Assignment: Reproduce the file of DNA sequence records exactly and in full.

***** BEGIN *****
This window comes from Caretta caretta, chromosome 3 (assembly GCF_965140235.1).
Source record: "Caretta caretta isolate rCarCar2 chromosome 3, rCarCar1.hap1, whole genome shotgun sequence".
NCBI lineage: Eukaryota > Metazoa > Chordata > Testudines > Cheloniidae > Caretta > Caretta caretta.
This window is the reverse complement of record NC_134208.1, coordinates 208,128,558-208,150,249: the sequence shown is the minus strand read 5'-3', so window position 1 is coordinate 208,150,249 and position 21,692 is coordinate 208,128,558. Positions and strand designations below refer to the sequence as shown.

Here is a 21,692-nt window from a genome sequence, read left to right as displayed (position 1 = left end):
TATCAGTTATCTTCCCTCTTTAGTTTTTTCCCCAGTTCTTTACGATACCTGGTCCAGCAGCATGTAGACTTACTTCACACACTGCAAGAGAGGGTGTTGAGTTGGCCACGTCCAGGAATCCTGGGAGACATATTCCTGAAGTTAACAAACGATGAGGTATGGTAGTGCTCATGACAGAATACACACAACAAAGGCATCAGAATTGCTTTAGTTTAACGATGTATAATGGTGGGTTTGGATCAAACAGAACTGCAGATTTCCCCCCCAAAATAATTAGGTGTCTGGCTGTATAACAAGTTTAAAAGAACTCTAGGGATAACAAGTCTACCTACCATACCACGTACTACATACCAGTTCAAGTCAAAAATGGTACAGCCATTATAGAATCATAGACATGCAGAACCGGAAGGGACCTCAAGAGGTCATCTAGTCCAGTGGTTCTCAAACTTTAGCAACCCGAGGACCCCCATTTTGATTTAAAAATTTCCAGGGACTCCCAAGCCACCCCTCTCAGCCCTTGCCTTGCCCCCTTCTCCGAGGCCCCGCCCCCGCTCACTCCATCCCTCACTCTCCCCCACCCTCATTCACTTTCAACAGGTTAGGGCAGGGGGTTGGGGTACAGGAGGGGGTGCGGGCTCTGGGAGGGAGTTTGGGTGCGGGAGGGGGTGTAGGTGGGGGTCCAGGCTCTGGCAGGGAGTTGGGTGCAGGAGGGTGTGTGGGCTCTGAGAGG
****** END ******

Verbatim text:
This window comes from Caretta caretta, chromosome 3 (assembly GCF_965140235.1).
Source record: "Caretta caretta isolate rCarCar2 chromosome 3, rCarCar1.hap1, whole genome shotgun sequence".
NCBI lineage: Eukaryota > Metazoa > Chordata > Testudines > Cheloniidae > Caretta > Caretta caretta.
This window is the reverse complement of record NC_134208.1, coordinates 208,128,558-208,150,249: the sequence shown is the minus strand read 5'-3', so window position 1 is coordinate 208,150,249 and position 21,692 is coordinate 208,128,558. Positions and strand designations below refer to the sequence as shown.

Here is a 21,692-nt window from a genome sequence, read left to right as displayed (position 1 = left end):
TATCAGTTATCTTCCCTCTTTAGTTTTTTCCCCAGTTCTTTACGATACCTGGTCCAGCAGCATGTAGACTTACTTCACACACTGCAAGAGAGGGTGTTGAGTTGGCCACGTCCAGGAATCCTGGGAGACATATTCCTGAAGTTAACAAACGATGAGGTATGGTAGTGCTCATGACAGAATACACACAACAAAGGCATCAGAATTGCTTTAGTTTAACGATGTATAATGGTGGGTTTGGATCAAACAGAACTGCAGATTTCCCCCCCAAAATAATTAGGTGTCTGGCTGTATAACAAGTTTAAAAGAACTCTAGGGATAACAAGTCTACCTACCATACCACGTACTACATACCAGTTCAAGTCAAAAATGGTACAGCCATTATAGAATCATAGACATGCAGAACCGGAAGGGACCTCAAGAGGTCATCTAGTCCAGTGGTTCTCAAACTTTAGCAACCCGAGGACCCCCATTTTGATTTAAAAATTTCCAGGGACTCCCAAGCCACCCCTCTCAGCCCTTGCCTTGCCCCCTTCTCCGAGGCCCCGCCCCCGCTCACTCCATCCCTCACTCTCCCCCACCCTCATTCACTTTCAACAGGTTAGGGCAGGGGGTTGGGGTACAGGAGGGGGTGCGGGCTCTGGGAGGGAGTTTGGGTGCGGGAGGGGGTGTAGGTGGGGGTCCAGGCTCTGGCAGGGAGTTGGGTGCAGGAGGGTGTGTGGGCTCTGAGAGG